Morsi criticized as "new Pharaoh"
Egyptian President Mohamed Morsi decided Thursday to significantly strengthen his powers, in particular with regard to the judiciary system. He made these decisions in an announcement justified by the need to "defend the revolution." The opposition has already called him "the new Pharaoh."
"The President may take any decision or measure to protect the revolution", said the spokesman of the presidency, Yasir Ali, reading a "constitutional declaration" on state television.
"The constitutional declarations, decisions and laws issued by the President are final and are not subject to appeal" until a new constitution is in place, he added.
These decisions are aimed at "cleansing institutions" and "destroying the infrastructure of the former regime," he added in reference to the regime of President Hosni Mubarak, ousted in February 2011.
Morsi asked in this regard "new investigations and judgments" in cases of protesters deaths during the uprising last year, a move which constitutes a threat to some senior military or police officials and maybe Mubarak himself.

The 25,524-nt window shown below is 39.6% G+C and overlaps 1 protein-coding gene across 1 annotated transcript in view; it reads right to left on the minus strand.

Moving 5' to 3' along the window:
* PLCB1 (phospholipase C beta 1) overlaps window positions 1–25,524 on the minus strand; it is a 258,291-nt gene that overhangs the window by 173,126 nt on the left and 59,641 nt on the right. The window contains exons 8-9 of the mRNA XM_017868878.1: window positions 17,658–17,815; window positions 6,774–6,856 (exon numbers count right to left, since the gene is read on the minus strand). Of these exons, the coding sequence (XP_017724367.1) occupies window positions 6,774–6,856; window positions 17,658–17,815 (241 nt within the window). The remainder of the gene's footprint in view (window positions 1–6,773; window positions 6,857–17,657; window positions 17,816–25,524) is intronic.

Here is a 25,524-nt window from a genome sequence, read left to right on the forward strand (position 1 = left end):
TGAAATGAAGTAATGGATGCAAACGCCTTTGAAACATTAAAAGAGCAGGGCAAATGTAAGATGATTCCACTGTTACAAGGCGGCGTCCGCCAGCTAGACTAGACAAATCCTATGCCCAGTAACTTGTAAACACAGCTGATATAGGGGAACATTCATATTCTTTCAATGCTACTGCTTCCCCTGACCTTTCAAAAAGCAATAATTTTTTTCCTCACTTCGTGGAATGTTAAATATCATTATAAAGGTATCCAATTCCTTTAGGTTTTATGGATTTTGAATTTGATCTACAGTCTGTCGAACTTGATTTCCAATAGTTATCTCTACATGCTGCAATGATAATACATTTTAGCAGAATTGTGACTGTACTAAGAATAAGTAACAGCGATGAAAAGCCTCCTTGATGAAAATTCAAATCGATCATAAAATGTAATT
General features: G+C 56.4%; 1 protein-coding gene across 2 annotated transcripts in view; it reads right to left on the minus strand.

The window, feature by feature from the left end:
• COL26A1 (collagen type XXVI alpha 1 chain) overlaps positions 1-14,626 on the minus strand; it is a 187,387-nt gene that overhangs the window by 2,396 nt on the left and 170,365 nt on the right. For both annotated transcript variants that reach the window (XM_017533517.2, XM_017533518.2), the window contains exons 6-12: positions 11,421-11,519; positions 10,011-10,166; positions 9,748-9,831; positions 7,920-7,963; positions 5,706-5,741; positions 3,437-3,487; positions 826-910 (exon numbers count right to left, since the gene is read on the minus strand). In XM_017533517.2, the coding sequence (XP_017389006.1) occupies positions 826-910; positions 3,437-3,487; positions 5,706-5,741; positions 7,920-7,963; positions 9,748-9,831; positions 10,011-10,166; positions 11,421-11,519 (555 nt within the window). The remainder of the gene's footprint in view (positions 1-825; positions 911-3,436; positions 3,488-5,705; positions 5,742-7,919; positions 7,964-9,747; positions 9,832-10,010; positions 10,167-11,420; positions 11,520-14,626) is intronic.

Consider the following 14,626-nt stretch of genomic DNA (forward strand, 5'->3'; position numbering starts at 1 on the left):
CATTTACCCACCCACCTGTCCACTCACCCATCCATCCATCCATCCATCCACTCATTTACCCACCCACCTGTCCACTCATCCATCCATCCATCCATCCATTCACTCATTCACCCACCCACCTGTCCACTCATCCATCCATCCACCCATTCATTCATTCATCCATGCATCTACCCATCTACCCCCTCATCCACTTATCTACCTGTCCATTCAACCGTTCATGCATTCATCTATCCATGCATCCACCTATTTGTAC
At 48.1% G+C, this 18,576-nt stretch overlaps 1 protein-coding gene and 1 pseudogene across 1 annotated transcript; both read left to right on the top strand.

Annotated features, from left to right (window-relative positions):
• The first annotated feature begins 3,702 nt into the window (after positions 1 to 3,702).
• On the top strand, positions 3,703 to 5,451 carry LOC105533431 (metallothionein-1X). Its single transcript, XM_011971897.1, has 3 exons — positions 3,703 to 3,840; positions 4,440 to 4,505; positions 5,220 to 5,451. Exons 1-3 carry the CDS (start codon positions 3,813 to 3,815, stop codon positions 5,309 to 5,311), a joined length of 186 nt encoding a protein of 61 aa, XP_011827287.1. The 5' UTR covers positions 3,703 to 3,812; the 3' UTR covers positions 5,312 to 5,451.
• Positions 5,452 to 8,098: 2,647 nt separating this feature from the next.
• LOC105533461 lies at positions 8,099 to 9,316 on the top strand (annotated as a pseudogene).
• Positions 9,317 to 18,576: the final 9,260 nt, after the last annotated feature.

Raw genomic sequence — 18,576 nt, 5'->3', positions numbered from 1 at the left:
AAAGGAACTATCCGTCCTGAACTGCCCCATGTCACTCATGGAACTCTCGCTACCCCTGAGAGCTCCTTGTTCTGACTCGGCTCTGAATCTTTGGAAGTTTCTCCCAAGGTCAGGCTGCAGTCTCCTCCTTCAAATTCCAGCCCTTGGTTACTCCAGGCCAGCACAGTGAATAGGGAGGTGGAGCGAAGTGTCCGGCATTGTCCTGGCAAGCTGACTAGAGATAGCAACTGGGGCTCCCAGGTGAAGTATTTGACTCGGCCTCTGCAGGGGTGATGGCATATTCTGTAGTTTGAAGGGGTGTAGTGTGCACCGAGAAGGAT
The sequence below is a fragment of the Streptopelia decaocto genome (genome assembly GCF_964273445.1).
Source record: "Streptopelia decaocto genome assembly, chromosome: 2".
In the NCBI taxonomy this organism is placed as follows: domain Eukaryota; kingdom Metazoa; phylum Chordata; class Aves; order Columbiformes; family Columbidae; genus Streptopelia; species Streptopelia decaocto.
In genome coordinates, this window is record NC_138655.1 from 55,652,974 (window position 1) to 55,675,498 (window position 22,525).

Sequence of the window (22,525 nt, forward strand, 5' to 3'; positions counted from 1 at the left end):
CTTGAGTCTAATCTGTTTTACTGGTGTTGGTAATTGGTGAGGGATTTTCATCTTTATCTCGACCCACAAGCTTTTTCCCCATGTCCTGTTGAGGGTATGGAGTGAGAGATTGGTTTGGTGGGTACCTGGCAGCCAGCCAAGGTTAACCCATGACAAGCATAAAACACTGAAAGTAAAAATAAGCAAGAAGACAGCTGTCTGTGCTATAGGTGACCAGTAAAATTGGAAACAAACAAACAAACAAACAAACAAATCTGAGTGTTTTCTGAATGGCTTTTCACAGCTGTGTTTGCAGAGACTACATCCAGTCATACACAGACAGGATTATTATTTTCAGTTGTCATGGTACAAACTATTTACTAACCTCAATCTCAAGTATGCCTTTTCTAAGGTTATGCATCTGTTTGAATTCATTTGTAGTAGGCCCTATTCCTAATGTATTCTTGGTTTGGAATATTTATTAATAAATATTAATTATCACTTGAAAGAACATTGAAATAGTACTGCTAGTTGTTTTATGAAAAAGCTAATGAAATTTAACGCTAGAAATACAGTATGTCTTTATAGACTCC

The announcement comes after a cease-fire between Israel and armed Palestinian groups in Gaza, for which Mr. Morsi has played an important role and widely praised by the international community.
An opponent to Morsi, Mohamed ElBaradei, former head of the International Atomic Energy Agency (IAEA) and Nobel Peace Prize winner has immediately accused Morsi of being the "new king."
"Today, Morsi has usurped all power and proclaimed himself the new pharaoh of Egypt. A huge blow to the revolution which could have terrible consequences, "ElBaradei wrote on Twitter.
Morsi akso decided on Thursday to dismiss the Attorney General, Abdel Meguid Mahmoud, after he had failed to sack him last month and appointed another judge Talaat Ibrahim Abdallah, to replace him for a period of four years.
Mahmoud was appointed under President Hosni Mubarak.
Mr. Morsi also decided that no court could dissolve the committee which is drafting the future constitution, a target of much criticism from liberal and secular media and the Coptic Christian church, who claim it is dominated by Islamists.
The composition of the Constitutional Commission is currently subject to appeal before the Supreme Constitutional Court. Morsi has also decided to extend by two months the mandate of this commission.
"There are positive and negative consequenses" in the announcement, said Heba Morayef, the Cairo representative of Human Rights Watch. New investigations into the murders committed during the anti-Mubarak revolt "is a good decision" and the Attorney General inherited from the former regime "must go," she said.